Chemistry And Physics in the 19th Century
Chemistry And Physics in the 19th Century AS.140.302
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This 8 page Class Notes was uploaded by Sanobar Shaikh on Saturday March 19, 2016. The Class Notes belongs to AS.140.302 at Johns Hopkins University taught by Jon Mercelis in Spring 2016. Since its upload, it has received 17 views. For similar materials see Rise of Modern Science in Science at Johns Hopkins University.
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Date Created: 03/19/16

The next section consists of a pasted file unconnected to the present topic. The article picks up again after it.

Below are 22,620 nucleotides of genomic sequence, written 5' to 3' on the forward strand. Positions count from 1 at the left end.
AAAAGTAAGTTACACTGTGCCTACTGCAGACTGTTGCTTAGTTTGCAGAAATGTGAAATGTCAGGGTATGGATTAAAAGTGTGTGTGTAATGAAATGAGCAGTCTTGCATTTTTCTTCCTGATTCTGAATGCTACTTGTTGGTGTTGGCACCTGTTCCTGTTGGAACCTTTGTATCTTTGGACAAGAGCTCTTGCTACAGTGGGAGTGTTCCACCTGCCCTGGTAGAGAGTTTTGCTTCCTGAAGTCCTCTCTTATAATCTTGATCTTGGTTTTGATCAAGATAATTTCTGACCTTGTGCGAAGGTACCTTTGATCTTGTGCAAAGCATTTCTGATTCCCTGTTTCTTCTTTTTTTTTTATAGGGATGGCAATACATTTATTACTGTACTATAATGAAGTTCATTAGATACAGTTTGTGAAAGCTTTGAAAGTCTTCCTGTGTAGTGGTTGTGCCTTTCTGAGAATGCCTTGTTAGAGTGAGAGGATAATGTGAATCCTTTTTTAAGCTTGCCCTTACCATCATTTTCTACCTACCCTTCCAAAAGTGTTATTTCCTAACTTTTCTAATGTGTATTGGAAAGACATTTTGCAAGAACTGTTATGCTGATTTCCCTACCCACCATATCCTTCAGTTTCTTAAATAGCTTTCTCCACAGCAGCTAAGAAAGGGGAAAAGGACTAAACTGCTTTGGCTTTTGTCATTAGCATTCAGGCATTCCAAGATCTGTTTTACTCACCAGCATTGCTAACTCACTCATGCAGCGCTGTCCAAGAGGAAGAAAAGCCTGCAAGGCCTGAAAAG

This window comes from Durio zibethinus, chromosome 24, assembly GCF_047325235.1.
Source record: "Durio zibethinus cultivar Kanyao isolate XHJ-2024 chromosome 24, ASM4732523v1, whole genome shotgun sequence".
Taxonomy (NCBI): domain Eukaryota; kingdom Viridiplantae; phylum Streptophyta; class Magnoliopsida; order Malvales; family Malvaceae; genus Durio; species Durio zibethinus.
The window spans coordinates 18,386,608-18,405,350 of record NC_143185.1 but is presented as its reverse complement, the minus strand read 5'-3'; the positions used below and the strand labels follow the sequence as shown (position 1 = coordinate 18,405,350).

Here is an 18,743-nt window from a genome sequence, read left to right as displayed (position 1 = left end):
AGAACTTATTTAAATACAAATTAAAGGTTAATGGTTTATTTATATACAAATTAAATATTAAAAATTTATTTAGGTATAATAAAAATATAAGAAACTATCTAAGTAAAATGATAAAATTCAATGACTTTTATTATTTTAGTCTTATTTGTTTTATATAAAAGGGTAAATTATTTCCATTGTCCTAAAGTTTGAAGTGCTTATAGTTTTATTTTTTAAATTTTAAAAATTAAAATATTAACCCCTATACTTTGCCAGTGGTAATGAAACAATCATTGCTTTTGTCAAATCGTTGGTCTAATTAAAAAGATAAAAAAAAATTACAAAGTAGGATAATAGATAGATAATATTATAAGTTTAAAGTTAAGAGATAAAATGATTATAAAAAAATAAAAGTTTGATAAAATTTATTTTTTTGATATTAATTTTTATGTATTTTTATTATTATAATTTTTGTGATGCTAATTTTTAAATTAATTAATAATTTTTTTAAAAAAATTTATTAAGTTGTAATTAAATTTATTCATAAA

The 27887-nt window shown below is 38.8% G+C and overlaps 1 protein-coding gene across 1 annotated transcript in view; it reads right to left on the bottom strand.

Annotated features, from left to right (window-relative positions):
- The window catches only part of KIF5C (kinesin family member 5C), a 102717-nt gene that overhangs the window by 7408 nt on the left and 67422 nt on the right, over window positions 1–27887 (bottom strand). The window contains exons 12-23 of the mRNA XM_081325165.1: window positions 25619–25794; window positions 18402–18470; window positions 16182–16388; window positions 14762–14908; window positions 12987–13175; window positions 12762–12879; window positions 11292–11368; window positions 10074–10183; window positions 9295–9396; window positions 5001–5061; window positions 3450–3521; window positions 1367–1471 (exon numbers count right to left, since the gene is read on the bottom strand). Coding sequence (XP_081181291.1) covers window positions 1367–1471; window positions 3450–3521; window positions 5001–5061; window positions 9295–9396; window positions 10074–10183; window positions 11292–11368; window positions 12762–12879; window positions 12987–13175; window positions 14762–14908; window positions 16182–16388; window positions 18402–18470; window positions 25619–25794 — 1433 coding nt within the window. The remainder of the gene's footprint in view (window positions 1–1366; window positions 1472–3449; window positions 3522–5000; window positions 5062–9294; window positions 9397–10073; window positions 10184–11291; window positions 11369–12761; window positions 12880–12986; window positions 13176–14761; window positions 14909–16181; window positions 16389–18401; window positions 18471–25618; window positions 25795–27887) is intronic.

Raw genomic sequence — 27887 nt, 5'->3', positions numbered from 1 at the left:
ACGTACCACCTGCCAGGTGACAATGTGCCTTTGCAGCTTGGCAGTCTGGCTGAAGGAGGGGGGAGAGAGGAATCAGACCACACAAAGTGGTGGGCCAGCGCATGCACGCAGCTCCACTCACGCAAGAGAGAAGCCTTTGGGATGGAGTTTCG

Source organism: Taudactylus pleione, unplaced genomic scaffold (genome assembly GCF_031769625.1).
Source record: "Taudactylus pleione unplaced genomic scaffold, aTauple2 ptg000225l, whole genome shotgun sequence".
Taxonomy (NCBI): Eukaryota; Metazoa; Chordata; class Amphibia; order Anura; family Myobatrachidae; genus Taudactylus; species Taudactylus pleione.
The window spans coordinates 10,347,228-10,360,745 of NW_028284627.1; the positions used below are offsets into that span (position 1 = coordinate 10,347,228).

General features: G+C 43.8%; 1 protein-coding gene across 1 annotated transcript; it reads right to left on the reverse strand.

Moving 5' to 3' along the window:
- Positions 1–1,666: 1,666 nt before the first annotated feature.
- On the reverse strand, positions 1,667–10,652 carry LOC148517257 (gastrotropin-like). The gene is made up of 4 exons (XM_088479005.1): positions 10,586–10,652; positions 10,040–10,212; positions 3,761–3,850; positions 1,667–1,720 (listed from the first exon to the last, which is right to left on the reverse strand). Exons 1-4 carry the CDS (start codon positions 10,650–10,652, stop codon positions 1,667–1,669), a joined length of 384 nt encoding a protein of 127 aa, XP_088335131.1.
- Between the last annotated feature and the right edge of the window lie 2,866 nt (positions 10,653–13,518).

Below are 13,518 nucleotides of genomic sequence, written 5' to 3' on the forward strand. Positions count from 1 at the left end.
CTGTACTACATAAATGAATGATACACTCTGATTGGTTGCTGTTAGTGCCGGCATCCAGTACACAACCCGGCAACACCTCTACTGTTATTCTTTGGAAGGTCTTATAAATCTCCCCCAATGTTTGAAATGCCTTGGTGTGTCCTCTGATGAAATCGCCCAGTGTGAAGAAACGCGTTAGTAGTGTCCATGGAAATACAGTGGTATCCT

Lecture 17 Week 7, Monday March 7, 2016 th The Institutional Transformation of Chemistry and Physics in the Long 19 Century Institutional Transformation of Chemistry Introduction o Emergence of a Research University Germany Pioneer Competition between German states Result of political fragmentation Try to unify the country through culture and education Competition to attract the best professors and students Increasing nationalism Increasing competition amongst scientists Competition with Britain and France Components of research university Characterized by close union of teachingresearch Romanticism Original authorship valued (doctoral dissertation) Teachingresearch seminar o Links between social and human sciences o Emerges in philology o Teaching is not about a teacher lecturing, but also about someone seeking new knowledge o Should be more interactive Teachingresearch laboratory o Large numbers of students are trained in a single laboratory o Complement each other in that setting o Emergence of Organic Chemistry Distinction between “organic” and “inorganic” chemistry (1810s 20s) Animal / vegetable / mineral substances Initial dominance of inorganic chemistry Organic substances harder to analyze and classify Large chains of molecules Interest in arrangement of atoms in molecules Improved methods of analysis—rise of organic chemistry Organic chemistry closely related to development of new industries (synthetic dye) French chemist, Leurent, new theories to pay exact attention to molecules and the impact that the arrangement has on the properties of atoms (not enough to identify) ***Reminiscent of Humboldt, plants, and biodistribution Difficult to establish the position of these atoms Justus Liebig (18031873) o Contributes to improved methods of analysis o Able to absorb carbon dioxide out of organic substances o Weighs substances before and after carbon dioxide absorbed, determine number of carbon atoms in compounds o Emergence of teachingresearch laboratory Liebig’s chemical laboratory in Giessen Small provincial town—less distractions Modeled after ChemicoPhysicoPharmaceutical Institute of J.B. Trommsdorf Less competition in field of organic chemistry, thus was able to establish a dominant position in the field Early years: organic chemical analysis Research increasingly prominent New and unique aspects of the lab o Not simply training his students in a specific field o Involves students in research projects o Focused heavily on his chemical analysis “Big Science” o >700 students o Work being done in the lab was not original o “Mass production” of knowledge (almost like capitalism/industrialism) Consequence of his organizational structure—were able to carry out experiments in groups and succeed that other scientists did individually and failed Students came mostly from UK and most focused on Pharmacy o Research schools in 19 century science Dependent on entrepreneurial director Access to students—scientists based at educational institutions who were able to establish themselves as dominant in field “Mass production” of knowledge by means of simple experimental techniques Even less advanced students were able to make contributions in research schools because shared experimental methods and techniques were passed from teacher to student Publication opportunities Outlet for research of teacher and also students Provided incentive for them to take their work more seriously Institutional power and financial support Attracted a lot of students Contributed to prestige of university E.g. Liebig—Thomas Thomson (inorganic chemistry, minerals; did not give students prospect to publish their own work) Other scientists who led their own research school o Lavoisier—institutional power o Humboldt—mass production of knowledge, “Humboldtian science”, but no institutional power, financial support, or political backing August Hofmann (18181892) o Student of Liebig o Appointed at Royal College of Chemistry secured by Liebig o Tries to establish Giessenstyle research school Smaller, facilities did not allow for mass production o Contributions to early synthetic dyestuffs industry Emergence of this industry further increases status of organic chemistry Encourages other states to invest in studying organic chemistry Economic value of science o Design of chemistry “palaces” in Berlin and Bonn Larger and betterequipped laboratories than Giessen o Early synthetic dyes Identification of aniline (C6H5NH2) William Perkin synthetized aniline purple (mauve) Aniline red and may other synthetic dyes followed in next decades Increasingly complex and more firmly grounded in organic chemistry German firms overtake British and French competitors Lecture 18 Week 7, Wednesday March 9, 2016 Thethnstitutional Transformation of Chemistry and Physics in the Long 19 Century 1. August Hofmann (1818-92) Appointment at Royal College of Chemistry secured by Liebig Tried to establish Giessen-style research school Contributions to early synthetic dye industry Design of chemistry “palaces” in Berlin and Bonn Hofmann at inauguration of Royal College of Chemistry in London 2. Early Synthetic Dyes Identification of aniline (C H NH ) 6 5 2 William Perkin synthetized aniline purple (mauve) Aniline red and many other synthetic dyes followed in next decades o Increasingly complex and more firmly grounded in organic chemistry (e.g. synthetic alizarin) German firms overtake British and French competitors Ring formulae of benzene proposed by August Kekulé, a student of Liebig who had come to lead a research school of his own Synthetic alizarin “The purpose of this new German Chemical Society is to provide a forum where representatives of speculative and applied chemistry can exchange ideas and thereby reaffirm the alliance between science and industry.”-Hofmann in 1867 2. Chemical palaces of the 1860s New generation of chemical laboratories o Larger in size o Improved health and safety conditions o Disciplinary management and control Generously funded by state governments o Scientific, political and economic competition 3. “Institutional revolution” in German physics c. 1865-1914 Physical cabinet physics institute (1750-1870) o Physics laboratories, full professorships, and institutionalization of research Erection of physics institutes (1870-1914) Increase of students and economic potential major drives of expansion in late 19 century Chemistry laboratories as a model? Physics and electrical technology 4. Physics and Electrical Technology Technological/industrial relevance → extra funds for academic physics o More support for physics research Tension between pursuit of scientific knowledge for its own sake and development of applications Competition between physicists and electrical engineers o « Pure » and « applied » science 5. Concluding Remarks Institutional expansion of chemistry and physics driven by o Competition between states/countries/research schools o Need for enlarged teaching facilities o Anticipated economic benefits Synthetic dyes and electricity Tension with newly emerging engineering specialties Impact of organization of science on knowledge production? o Teaching-research laboratories → large-scale group work o Ever-increasing need for resources Creation of Kaiser Wilhelm institutes and Physikalisch- Technische Reichsanstalt o Research separated from teaching Lecture 19 Week 7, Friday March 11, 2016 Discussion Section Levere o Rise of chemical education o Chemical laboratory o Chemistry lacked prestige in France and Germany for much of the 18 century because: th Physics and astronomy were the big deal in the 18 century Chemistry was associated with other fields, never its own entity Chemistry was incapable of becoming its own science o How in the way that chemistry was taught contribute to its lack of grounding? Did not stress lab and research, much more classroom based Chemistry is never more than a systematized natural history More of collection of data rather than applying things Instruments were very expensive Taught to get a fully liberal education, it was not fully focused upon Lack of funding for research Didn’t consider chemistry a real science—members of the public, not scientists o Rise of chemistry with Lavoisier, but then in France it was on a decline Napoleon Centralization o Rise again after the decline In Germany there was the establishment of research universities, model that spread everywhere Industrially relevant—economic impetus o German story in the 19 century Chemical engineering Emergence of organic chemistry, synthetic dye o Justus Liebig Giessen—groups rather than individual Spread chemistry Increased national prestige of chemistry People came from abroad to study chemistry in Liebig Prioritized chemical education Hunt o Thomas Edison Brought new technology to public eye, phonograph, telegraph, telephone, lightbulb (eh) Bit of a businessman Controversy Edison hired other scientists and mentors to do the work and took his own credit Used alternating current and publicly killed animals with it to dissuade people to Not a scientist, public figure educating, rather than discovering it Amateur scientist Exemplifies predatory capitalism—frame things that make them wondrous to the public Edison took advantage of Tesla Taken a completely different approach that no one else had done before Discoveries were not taken to scientific community, but rather to the public Edison Contrasted with Previous Scientists Edison’s discoveries were much more applicable to the public Humboldt’s plant species less interesting, less applicable Lavoisier synthesizing water interesting, but not applicable to the public as much Products were much more consumerbased Did not start with the theory, started with the issue to solve Electric chair to kill others, influencing country’s use of capital punishment subtly, and to imply through subtext that his inventions are better than Tesla’s Manhattan Project System of ethics with regard to science Are scientists’ meant to be ethical? Norms were different back then o Faraday’s Business Model Patents o War of the Currents AC vs. DC Perceived drawbacks of the system DC current does not travel as far Edison proclaimed his as more safe o Relationship between industrialism, capitalism, and science Engineering as a field The applications of scientific research Fox and Guagnini o Linked to Prussian unity, to have a prestigious higher education system o Age in which doctoral education is becoming more rigorous o How did physics gain a foothold in German universities? o Impediments in 1840s and 1850s that slowed down process Difficult to get funding Physics was an accessory science, fit in with pharmacy Was not its own entity Geran professors spent most of their time teaching, so did not do much research Graduates entered careers in secondary teaching rather than research, engineering, or industrialization o Academic Reform movement in France Lab research took off French admired German academic life Wanted to show intellectual rigor of German academic system o Britain No institutional basis of research People did research experiments at home and talked about it with their friends o National styles of science Different styles of empire contributed to the character of science Biology playing out in three different countries Empire—nationalism, striving to compete with one another Prestige of university Funding structures Economic relevance Free trade and capitalism Institutional structures—Lavoisier at the French Academy of Science, Britain was more on an individual level rather than institutional level